On September 7, the Reserve Bank of India (RBI) issued an alert list of entities not authorised to deal in forex, and to operate electronic trading platforms for forex transactions. Two days later, Finance Minister Nirmala Sitharaman chaired a meeting on ‘illegal loan apps and outlined multiple steps to prevent operations of such illegal loan apps’.
Both these back-to-back announcements highlight a problem facing governments and financial regulators worldwide. The technology has made it so easy, and relatively costless, to first develop these apps and then offer financial services to the public (via these apps). It is a huge problem for the public to understand the legality of these apps, before they avail these financial services. The authorities on realising that some of these apps are illegal, issue customer alerts and ban lists. But by then it is late for some people who have already availed these financial services.
These events take one back to the history of Indian banking where we see a similar sequence of events. India was always home to many banking organisations before the banking regulation was set up. WE Preston, member of the Royal Commission on Indian Currency and Finance in 1926, that went on to establish the RBI, remarked: “....it may be accepted that a system of banking that was eminently suited to India’s then requirements was in force in that country many centuries before the science of banking became an accomplished fact in England.”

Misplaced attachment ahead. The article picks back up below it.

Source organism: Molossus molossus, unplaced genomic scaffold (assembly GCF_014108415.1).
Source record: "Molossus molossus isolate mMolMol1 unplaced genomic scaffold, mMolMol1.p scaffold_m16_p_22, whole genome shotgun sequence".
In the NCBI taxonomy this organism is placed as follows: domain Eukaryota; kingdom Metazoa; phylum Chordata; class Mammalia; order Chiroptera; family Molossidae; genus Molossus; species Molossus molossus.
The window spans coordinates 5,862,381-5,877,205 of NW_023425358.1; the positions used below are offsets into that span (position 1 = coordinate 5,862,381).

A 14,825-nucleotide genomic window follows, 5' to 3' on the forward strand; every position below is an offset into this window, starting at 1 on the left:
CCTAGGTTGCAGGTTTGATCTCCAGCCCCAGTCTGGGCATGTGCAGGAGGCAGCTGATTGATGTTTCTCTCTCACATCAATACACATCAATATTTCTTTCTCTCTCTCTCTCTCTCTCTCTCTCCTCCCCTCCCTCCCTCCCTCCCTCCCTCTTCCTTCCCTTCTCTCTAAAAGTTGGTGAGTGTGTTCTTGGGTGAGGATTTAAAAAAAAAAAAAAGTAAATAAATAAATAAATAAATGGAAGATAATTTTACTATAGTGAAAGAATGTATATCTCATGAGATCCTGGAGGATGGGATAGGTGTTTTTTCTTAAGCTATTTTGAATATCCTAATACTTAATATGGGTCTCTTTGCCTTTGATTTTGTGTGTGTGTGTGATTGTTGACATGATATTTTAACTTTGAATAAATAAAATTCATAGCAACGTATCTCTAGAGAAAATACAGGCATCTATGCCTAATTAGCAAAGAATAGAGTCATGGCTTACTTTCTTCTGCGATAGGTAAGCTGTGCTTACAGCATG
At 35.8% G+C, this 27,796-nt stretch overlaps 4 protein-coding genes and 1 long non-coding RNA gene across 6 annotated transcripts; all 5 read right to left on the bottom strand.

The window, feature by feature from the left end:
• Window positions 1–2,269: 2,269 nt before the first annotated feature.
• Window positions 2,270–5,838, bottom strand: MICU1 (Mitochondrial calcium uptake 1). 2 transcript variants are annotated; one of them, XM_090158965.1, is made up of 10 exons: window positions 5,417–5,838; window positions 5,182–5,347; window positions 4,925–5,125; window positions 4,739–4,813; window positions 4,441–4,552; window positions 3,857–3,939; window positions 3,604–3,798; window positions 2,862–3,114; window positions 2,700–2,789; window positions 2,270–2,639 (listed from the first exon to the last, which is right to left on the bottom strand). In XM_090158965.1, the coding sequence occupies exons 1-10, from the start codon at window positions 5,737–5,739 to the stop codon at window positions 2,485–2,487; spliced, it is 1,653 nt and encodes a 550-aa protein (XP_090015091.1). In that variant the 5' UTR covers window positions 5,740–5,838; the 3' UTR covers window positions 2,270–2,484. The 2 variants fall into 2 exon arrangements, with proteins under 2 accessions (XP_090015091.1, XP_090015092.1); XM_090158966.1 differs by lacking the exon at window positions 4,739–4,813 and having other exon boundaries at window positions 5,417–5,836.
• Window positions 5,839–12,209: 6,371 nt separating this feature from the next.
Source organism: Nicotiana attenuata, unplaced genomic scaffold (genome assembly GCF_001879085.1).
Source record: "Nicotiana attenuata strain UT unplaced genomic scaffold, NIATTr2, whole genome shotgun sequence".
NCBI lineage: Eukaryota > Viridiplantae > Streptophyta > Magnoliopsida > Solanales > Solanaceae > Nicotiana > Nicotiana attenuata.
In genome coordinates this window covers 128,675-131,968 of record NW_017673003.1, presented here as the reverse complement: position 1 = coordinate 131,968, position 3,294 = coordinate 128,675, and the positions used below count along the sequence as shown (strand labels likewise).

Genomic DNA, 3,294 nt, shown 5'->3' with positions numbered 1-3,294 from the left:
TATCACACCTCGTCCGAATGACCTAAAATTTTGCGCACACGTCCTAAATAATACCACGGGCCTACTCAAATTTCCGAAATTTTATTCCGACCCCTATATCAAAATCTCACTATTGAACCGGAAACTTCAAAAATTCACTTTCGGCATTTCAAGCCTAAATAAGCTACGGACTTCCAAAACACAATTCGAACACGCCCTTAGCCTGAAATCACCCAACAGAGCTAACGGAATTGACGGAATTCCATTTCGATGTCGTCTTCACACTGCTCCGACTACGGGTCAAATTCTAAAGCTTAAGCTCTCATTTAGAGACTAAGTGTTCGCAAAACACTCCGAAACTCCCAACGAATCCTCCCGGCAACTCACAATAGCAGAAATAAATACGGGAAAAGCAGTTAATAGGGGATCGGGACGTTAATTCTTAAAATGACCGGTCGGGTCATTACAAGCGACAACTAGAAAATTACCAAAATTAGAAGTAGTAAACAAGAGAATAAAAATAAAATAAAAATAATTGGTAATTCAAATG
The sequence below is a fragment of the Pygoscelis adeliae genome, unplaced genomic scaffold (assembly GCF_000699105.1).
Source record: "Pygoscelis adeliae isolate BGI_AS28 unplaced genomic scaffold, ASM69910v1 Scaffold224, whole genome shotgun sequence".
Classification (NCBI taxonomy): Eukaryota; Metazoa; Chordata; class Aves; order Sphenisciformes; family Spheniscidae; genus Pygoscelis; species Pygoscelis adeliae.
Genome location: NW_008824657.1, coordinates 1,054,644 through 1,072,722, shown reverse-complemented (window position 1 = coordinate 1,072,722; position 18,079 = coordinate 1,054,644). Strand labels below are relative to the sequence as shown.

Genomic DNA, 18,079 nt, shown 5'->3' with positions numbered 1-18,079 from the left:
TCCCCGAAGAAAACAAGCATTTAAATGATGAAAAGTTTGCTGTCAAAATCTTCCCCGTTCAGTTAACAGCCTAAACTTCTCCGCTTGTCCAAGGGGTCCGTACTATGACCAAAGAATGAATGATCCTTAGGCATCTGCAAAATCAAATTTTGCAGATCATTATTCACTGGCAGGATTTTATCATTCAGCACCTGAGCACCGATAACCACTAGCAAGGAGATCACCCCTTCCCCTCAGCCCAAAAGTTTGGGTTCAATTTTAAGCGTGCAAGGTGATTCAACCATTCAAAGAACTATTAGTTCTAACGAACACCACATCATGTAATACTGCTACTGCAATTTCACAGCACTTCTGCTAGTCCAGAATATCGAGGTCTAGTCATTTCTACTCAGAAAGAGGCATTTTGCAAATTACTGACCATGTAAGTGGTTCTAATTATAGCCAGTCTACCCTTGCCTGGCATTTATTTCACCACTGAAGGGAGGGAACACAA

Before Britain, India had moneylenders and indigenous banks which were unevenly spread across the country. After the victory in the Battle of Plassey, British-style banks started developing in India. The three presidency banks were the first to be organised as joint stock companies.